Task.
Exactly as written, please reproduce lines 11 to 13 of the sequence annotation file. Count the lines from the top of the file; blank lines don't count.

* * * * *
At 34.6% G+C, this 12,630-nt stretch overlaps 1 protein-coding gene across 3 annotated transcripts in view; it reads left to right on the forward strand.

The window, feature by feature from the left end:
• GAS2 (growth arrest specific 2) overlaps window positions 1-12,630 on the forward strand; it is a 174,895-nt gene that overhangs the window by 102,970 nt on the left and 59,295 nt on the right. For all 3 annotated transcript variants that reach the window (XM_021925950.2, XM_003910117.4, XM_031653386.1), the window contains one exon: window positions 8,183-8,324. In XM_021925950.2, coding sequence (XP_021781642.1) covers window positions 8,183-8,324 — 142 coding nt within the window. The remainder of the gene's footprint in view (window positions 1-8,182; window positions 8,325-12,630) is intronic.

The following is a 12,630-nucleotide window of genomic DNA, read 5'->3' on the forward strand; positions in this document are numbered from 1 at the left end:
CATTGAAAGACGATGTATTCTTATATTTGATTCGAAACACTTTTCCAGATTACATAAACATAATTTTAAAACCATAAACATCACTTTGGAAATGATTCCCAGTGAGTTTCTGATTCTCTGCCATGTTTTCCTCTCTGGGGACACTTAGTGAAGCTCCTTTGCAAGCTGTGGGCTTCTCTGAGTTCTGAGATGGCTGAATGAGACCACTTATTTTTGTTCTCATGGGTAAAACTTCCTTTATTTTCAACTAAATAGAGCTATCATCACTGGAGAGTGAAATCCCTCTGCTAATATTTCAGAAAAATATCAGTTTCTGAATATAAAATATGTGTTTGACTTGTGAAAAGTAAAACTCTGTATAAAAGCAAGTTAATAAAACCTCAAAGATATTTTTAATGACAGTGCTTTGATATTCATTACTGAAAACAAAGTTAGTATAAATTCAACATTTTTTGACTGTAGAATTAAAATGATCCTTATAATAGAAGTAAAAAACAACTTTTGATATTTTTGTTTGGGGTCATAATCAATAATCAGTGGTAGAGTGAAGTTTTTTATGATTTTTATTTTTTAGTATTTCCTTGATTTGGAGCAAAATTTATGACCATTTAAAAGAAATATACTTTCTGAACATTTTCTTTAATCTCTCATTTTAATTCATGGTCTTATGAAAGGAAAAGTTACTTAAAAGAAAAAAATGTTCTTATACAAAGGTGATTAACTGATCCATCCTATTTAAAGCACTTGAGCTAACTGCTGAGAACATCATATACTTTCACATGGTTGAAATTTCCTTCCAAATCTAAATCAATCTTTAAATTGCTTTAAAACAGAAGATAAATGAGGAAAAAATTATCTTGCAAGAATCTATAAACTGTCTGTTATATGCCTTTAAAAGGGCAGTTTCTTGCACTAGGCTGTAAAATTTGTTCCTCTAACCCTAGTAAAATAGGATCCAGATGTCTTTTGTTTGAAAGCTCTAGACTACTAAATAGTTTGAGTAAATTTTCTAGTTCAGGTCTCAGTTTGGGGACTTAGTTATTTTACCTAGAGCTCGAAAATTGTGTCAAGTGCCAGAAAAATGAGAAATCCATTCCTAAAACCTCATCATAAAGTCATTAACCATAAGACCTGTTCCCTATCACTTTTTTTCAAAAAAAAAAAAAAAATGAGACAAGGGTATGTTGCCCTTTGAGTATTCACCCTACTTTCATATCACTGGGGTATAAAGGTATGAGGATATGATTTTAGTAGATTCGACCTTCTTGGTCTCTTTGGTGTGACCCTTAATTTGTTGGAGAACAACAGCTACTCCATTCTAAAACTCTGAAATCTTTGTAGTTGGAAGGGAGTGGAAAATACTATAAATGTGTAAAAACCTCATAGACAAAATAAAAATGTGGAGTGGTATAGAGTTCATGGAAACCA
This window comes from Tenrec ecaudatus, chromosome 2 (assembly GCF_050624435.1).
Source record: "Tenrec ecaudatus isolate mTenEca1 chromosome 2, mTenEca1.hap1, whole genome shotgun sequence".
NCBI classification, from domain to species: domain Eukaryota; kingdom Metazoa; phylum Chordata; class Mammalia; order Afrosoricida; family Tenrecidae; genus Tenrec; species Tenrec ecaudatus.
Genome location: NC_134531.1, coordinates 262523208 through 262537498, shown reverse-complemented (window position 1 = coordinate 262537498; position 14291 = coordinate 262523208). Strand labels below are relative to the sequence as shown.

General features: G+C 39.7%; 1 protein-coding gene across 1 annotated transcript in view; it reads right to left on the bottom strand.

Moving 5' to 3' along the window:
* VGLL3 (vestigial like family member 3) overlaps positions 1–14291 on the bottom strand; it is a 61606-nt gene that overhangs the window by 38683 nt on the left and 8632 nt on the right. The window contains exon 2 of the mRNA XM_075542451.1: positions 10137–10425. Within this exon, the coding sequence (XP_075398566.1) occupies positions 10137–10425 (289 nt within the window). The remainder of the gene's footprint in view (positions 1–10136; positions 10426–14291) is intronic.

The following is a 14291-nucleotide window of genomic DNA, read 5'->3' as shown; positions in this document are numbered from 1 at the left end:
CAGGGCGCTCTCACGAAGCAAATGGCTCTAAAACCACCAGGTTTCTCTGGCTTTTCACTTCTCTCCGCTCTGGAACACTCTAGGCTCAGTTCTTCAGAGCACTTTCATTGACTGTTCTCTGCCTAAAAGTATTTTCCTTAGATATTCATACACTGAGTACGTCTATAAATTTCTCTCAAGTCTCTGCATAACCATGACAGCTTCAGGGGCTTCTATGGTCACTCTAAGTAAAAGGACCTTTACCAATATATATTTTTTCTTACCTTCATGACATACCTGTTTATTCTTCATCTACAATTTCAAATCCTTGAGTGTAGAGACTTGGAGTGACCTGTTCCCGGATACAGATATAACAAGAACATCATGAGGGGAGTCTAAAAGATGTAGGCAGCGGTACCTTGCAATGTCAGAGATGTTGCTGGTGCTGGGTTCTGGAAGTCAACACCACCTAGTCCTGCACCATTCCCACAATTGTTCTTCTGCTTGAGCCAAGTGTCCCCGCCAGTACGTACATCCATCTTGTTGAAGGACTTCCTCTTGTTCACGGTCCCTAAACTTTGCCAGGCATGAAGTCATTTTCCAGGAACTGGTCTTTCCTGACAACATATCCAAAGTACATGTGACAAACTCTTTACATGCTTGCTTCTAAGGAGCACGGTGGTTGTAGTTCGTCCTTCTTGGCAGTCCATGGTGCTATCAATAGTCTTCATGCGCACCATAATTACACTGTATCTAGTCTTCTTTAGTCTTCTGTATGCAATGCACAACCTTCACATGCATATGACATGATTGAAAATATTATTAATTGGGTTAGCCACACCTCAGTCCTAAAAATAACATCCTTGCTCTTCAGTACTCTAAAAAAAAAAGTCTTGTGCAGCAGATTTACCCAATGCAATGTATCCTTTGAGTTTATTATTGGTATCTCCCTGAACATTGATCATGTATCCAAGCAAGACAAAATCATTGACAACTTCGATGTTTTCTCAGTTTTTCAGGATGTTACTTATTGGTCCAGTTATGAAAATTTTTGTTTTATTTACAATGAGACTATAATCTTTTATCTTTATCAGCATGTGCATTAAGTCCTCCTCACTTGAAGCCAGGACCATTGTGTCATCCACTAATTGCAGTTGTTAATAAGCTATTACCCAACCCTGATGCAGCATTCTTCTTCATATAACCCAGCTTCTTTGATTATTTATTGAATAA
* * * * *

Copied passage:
Moving 5' to 3' along the window:
* VGLL3 (vestigial like family member 3) overlaps positions 1–14291 on the bottom strand; it is a 61606-nt gene that overhangs the window by 38683 nt on the left and 8632 nt on the right. The window contains exon 2 of the mRNA XM_075542451.1: positions 10137–10425. Within this exon, the coding sequence (XP_075398566.1) occupies positions 10137–10425 (289 nt within the window). The remainder of the gene's footprint in view (positions 1–10136; positions 10426–14291) is intronic.

The following is a 14291-nucleotide window of genomic DNA, read 5'->3' as shown; positions in this document are numbered from 1 at the left end: